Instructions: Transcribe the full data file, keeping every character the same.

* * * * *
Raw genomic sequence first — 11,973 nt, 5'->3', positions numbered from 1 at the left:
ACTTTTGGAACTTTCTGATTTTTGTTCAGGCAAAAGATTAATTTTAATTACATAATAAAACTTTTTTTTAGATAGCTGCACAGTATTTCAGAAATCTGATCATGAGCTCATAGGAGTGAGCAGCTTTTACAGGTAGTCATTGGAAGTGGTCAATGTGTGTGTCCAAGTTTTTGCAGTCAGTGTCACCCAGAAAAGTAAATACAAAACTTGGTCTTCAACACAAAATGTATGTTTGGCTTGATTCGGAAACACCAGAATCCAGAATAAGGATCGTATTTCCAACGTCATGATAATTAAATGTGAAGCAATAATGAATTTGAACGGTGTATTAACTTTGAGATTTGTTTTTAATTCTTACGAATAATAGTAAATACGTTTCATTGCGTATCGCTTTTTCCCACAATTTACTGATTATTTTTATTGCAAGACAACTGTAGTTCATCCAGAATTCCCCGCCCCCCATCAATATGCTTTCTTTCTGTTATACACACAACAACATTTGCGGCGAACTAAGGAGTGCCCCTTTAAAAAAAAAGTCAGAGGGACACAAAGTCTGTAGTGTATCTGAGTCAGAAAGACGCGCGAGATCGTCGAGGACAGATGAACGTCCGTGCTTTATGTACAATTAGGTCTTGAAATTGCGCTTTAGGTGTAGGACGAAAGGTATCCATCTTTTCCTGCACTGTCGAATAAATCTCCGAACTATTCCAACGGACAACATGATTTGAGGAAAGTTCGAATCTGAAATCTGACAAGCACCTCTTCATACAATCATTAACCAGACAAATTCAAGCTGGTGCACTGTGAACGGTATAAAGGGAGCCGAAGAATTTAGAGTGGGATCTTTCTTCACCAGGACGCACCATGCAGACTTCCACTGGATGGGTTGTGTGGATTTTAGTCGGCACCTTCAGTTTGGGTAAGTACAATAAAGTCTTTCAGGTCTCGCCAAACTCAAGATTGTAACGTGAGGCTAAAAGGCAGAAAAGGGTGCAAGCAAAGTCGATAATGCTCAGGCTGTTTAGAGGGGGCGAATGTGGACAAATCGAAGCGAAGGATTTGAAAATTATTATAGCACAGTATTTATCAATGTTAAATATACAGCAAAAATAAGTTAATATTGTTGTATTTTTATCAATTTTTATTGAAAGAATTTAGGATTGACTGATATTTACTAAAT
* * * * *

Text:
Raw genomic sequence first — 11,973 nt, 5'->3', positions numbered from 1 at the left:
ACTTTTGGAACTTTCTGATTTTTGTTCAGGCAAAAGATTAATTTTAATTACATAATAAAACTTTTTTTTAGATAGCTGCACAGTATTTCAGAAATCTGATCATGAGCTCATAGGAGTGAGCAGCTTTTACAGGTAGTCATTGGAAGTGGTCAATGTGTGTGTCCAAGTTTTTGCAGTCAGTGTCACCCAGAAAAGTAAATACAAAACTTGGTCTTCAACACAAAATGTATGTTTGGCTTGATTCGGAAACACCAGAATCCAGAATAAGGATCGTATTTCCAACGTCATGATAATTAAATGTGAAGCAATAATGAATTTGAACGGTGTATTAACTTTGAGATTTGTTTTTAATTCTTACGAATAATAGTAAATACGTTTCATTGCGTATCGCTTTTTCCCACAATTTACTGATTATTTTTATTGCAAGACAACTGTAGTTCATCCAGAATTCCCCGCCCCCCATCAATATGCTTTCTTTCTGTTATACACACAACAACATTTGCGGCGAACTAAGGAGTGCCCCTTTAAAAAAAAAGTCAGAGGGACACAAAGTCTGTAGTGTATCTGAGTCAGAAAGACGCGCGAGATCGTCGAGGACAGATGAACGTCCGTGCTTTATGTACAATTAGGTCTTGAAATTGCGCTTTAGGTGTAGGACGAAAGGTATCCATCTTTTCCTGCACTGTCGAATAAATCTCCGAACTATTCCAACGGACAACATGATTTGAGGAAAGTTCGAATCTGAAATCTGACAAGCACCTCTTCATACAATCATTAACCAGACAAATTCAAGCTGGTGCACTGTGAACGGTATAAAGGGAGCCGAAGAATTTAGAGTGGGATCTTTCTTCACCAGGACGCACCATGCAGACTTCCACTGGATGGGTTGTGTGGATTTTAGTCGGCACCTTCAGTTTGGGTAAGTACAATAAAGTCTTTCAGGTCTCGCCAAACTCAAGATTGTAACGTGAGGCTAAAAGGCAGAAAAGGGTGCAAGCAAAGTCGATAATGCTCAGGCTGTTTAGAGGGGGCGAATGTGGACAAATCGAAGCGAAGGATTTGAAAATTATTATAGCACAGTATTTATCAATGTTAAATATACAGCAAAAATAAGTTAATATTGTTGTATTTTTATCAATTTTTATTGAAAGAATTTAGGATTGACTGATATTTACTAAAT